Reflux was making it impossible for her to lead any kind of a normal life and hindering her development. As a baby Grace never crawled. She never had the upper body strength because if we put her on her stomach she would throw-up. Instead she pursued walking to get upright as she gradually gained the strength to pull up to stand. She finally walked at fifteen months. Walking was a huge milestone for Grace but a dangerous one as she wouldn't bend at the waist to sit down. Instead she would fall flat either forward or backward and falling always meant throwing up and of course possible injury. It took her almost two years to get into a sitting position from lying down and it was almost another year to get from sitting to standing. Looking back now we realize she simply lacked the strength. It broke our hearts to see her not be able to participate like most toddlers in daily living. Her older brother who was only three at the time was also in tune with her. We would be trying to give her a bolus through the pump and I would get up to answer the phone and he would say, "Mom, there she goes again." And Grace would be throwing up. Our GI doctor referred us back to her surgeon to discuss a fundoplication,(the surgical correction for reflux). We researched the Nissen/fundoplication surgery and educated ourselves on the procedure as well as the post-op risks and long-term outcome. We wanted to do whatever possible to avoid surgery. However, we knew our little girl was completely miserable and the surgery, although with a definite down side, would eliminate the reflux.
Even though the surgery might create new complications, we were ready to face them and work on solutions to what we hoped would lead to a better quality of life for our daughter. We already knew the surgeon would be opposed to the surgery, but since she hadn't gained any weight in almost a year he reconsidered. We proceeded with the surgery after careful consideration. The fundoplication was done laproscopically and thereby shortened Grace's recovery time. We were out of the hospital in just a few days.

Once at home, Grace began to experience one of the most common and dreaded side effects of fundoplication – retching. Grace seemed to do okay with her feedings at first, but had begun to wretch within days of being home. While it was wonderful to see her keep her feedings down, they still seemed to cause her great pain. The retching was almost worse than the vomiting because she would strain until her face turned purple oftentimes breaking blood vessels on her face. We tried medications suggested by her GI doctor which provided little, if any, relief. We also experimented with different formulas, but she still retched constantly until it was just a part of her feeding routine. We were at the end of our rope and felt there had to be someone, somewhere, who knew of a solution to the constant retching.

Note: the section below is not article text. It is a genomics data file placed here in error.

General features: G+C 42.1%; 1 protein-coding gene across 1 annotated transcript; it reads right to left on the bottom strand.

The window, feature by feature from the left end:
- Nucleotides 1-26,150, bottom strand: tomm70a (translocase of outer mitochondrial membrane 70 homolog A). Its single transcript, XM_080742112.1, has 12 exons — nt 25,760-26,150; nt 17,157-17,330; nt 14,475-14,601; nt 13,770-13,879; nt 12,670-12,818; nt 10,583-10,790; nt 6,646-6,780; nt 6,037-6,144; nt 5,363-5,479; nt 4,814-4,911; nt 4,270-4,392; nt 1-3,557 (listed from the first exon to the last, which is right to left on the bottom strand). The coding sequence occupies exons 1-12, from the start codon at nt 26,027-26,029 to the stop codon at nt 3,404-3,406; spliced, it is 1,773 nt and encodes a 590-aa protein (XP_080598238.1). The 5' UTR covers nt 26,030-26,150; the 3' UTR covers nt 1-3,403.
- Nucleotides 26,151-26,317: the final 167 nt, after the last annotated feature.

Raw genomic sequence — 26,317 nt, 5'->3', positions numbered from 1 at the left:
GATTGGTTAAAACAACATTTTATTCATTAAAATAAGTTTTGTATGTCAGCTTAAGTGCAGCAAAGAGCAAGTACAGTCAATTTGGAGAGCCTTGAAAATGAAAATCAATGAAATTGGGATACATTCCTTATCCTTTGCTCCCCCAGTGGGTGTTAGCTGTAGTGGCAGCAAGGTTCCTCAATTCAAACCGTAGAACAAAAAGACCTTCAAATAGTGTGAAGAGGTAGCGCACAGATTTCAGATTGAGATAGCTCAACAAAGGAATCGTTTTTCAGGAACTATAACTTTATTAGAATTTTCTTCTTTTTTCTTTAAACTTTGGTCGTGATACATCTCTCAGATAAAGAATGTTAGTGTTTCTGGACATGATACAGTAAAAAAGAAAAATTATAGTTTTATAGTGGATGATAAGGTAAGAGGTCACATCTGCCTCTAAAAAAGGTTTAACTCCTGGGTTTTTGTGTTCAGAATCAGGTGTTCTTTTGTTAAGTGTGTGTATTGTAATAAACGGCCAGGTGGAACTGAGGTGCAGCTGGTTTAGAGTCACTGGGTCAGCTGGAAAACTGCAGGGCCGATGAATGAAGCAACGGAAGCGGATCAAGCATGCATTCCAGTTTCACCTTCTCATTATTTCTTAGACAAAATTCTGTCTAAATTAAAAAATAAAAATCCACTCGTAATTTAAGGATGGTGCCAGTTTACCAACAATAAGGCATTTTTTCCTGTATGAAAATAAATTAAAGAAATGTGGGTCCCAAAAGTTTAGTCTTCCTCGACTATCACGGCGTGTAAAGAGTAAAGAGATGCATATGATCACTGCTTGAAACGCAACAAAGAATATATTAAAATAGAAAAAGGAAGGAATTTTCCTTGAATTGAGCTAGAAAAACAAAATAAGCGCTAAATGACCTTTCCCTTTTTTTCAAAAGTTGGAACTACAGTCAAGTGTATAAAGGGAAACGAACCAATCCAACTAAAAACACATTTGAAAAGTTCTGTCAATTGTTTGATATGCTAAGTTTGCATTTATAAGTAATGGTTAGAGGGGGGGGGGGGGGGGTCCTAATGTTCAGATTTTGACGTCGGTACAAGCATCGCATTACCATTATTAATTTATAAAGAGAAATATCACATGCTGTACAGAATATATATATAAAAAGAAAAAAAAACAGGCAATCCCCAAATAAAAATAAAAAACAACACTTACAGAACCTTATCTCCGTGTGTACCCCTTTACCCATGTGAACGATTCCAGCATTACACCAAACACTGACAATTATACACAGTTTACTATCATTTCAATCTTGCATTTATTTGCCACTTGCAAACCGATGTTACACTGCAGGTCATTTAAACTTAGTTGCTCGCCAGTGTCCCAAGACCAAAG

We decided to take an aggressive approach to the problem. The question to Specialists became "If not you, than who?" To be more specific: If one professional didn't have a solution, who else could they recommend? We asked every medical professional we came in contact with and some others we barely knew. We also utilized the Cherub's (Congenital Diaphramatic hernia Association) database. We emailed all parents whose kids had the Nissen/fundoplication surgery asking two simple questions: Did your child retch, and if so, what did you do about it? It was in one of those emails we finally found some answers. Several moms spoke of a Speech Language Pathologist named Polly Tarbell who they credited with helping their kids to become oral feeders. Polly was a part of a feeding program at Kluge Children's hospital and Rehabilitation center in Charlottesville, Virginia called the Encouragement Feeding Program which boasts a 75% rate of getting kids off their g-tubes. We set up a time to talk over the phone.

Polly made two suggestions that made an immediate impact on Grace's retching. Polly felt Grace was suffering from intolerance to formula and suggested a blended diet for Grace that consisted of things she would normally be eating at this stage of her development. She also recommended a drug called periactin that helped with mucous secretions and stimulated a feeling of hunger. Both suggestions worked immediately and Grace was like a completely different child. We worked with Polly for four months over the phone and email getting Grace ready for the program. Getting ready for the program required getting Grace's feeding schedule arranged so that she would have more normal hunger/full stomach cycles. No more nighttime bolus as that is not what is normal for an oral feeder. It all made sense. Grace had to learn how to regulate her own hunger cycle, which meant we had to allow her to get hungry and resist the natural urge to feed our child. Letting go and letting Grace do it herself after such a long struggle with counting calories has been the most difficult part of the process, but we believed in the program at Kluge and we had grown to trust Polly. It was all up to Grace now. When we began the two week program Grace ate nothing by mouth. By the second day she was eating 30% of her calories by herself. Like learning a new skill, eating had become her new favorite thing to do! By the end of the first week Grace was taking in 80% of her calories by mouth!

Grace is now a healthy, happy 11 year old!

Free CDH Book

cdhbookThis patient guidebook is a free educational resource for families with a child who has Congenital Diaphragmatic Hernia (CDH). It includes text, illustrations and multiple videos on: What is CDH? Prenatal Diagnosis Pregnancy & Delivery Management Prenatal Fetal Intervention After-Birth Surgical Repair Long Term CDH Complications Home Care Support Resources Common Medications The guidebook is written and produced by the faculty and staff of the University of California, San Francisco (USCF) Pediatric Surgery